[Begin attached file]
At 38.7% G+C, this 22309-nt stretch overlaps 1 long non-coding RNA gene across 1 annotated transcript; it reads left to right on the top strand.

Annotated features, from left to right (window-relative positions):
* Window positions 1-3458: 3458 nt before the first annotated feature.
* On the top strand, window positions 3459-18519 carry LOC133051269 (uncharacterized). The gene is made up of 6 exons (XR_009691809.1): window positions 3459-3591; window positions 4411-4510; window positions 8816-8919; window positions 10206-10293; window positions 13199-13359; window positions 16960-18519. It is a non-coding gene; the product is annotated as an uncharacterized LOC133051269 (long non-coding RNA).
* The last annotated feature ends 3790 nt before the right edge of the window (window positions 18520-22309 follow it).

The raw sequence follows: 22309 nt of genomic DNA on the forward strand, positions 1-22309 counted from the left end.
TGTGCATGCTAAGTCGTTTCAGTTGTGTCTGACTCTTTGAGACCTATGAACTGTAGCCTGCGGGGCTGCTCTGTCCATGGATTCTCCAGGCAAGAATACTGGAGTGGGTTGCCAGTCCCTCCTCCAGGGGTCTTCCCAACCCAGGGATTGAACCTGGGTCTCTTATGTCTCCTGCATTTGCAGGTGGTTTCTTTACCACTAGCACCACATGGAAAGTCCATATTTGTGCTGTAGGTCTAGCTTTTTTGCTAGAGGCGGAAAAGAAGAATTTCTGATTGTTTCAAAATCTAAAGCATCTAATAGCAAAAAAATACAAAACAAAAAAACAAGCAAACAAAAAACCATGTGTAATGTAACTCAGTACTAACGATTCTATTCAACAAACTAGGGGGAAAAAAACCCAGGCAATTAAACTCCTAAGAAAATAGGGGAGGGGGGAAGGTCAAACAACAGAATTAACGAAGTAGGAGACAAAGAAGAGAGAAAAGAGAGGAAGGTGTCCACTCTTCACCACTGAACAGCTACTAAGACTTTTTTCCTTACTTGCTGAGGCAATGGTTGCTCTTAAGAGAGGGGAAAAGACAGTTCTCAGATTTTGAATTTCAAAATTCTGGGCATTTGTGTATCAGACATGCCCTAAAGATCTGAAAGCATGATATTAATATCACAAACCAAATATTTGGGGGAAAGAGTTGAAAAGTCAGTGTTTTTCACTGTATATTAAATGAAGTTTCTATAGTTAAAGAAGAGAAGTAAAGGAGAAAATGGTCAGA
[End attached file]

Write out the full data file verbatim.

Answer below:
At 38.7% G+C, this 22309-nt stretch overlaps 1 long non-coding RNA gene across 1 annotated transcript; it reads left to right on the top strand.

Annotated features, from left to right (window-relative positions):
* Window positions 1-3458: 3458 nt before the first annotated feature.
* On the top strand, window positions 3459-18519 carry LOC133051269 (uncharacterized). The gene is made up of 6 exons (XR_009691809.1): window positions 3459-3591; window positions 4411-4510; window positions 8816-8919; window positions 10206-10293; window positions 13199-13359; window positions 16960-18519. It is a non-coding gene; the product is annotated as an uncharacterized LOC133051269 (long non-coding RNA).
* The last annotated feature ends 3790 nt before the right edge of the window (window positions 18520-22309 follow it).

The raw sequence follows: 22309 nt of genomic DNA on the forward strand, positions 1-22309 counted from the left end.
TGTGCATGCTAAGTCGTTTCAGTTGTGTCTGACTCTTTGAGACCTATGAACTGTAGCCTGCGGGGCTGCTCTGTCCATGGATTCTCCAGGCAAGAATACTGGAGTGGGTTGCCAGTCCCTCCTCCAGGGGTCTTCCCAACCCAGGGATTGAACCTGGGTCTCTTATGTCTCCTGCATTTGCAGGTGGTTTCTTTACCACTAGCACCACATGGAAAGTCCATATTTGTGCTGTAGGTCTAGCTTTTTTGCTAGAGGCGGAAAAGAAGAATTTCTGATTGTTTCAAAATCTAAAGCATCTAATAGCAAAAAAATACAAAACAAAAAAACAAGCAAACAAAAAACCATGTGTAATGTAACTCAGTACTAACGATTCTATTCAACAAACTAGGGGGAAAAAAACCCAGGCAATTAAACTCCTAAGAAAATAGGGGAGGGGGGAAGGTCAAACAACAGAATTAACGAAGTAGGAGACAAAGAAGAGAGAAAAGAGAGGAAGGTGTCCACTCTTCACCACTGAACAGCTACTAAGACTTTTTTCCTTACTTGCTGAGGCAATGGTTGCTCTTAAGAGAGGGGAAAAGACAGTTCTCAGATTTTGAATTTCAAAATTCTGGGCATTTGTGTATCAGACATGCCCTAAAGATCTGAAAGCATGATATTAATATCACAAACCAAATATTTGGGGGAAAGAGTTGAAAAGTCAGTGTTTTTCACTGTATATTAAATGAAGTTTCTATAGTTAAAGAAGAGAAGTAAAGGAGAAAATGGTCAGA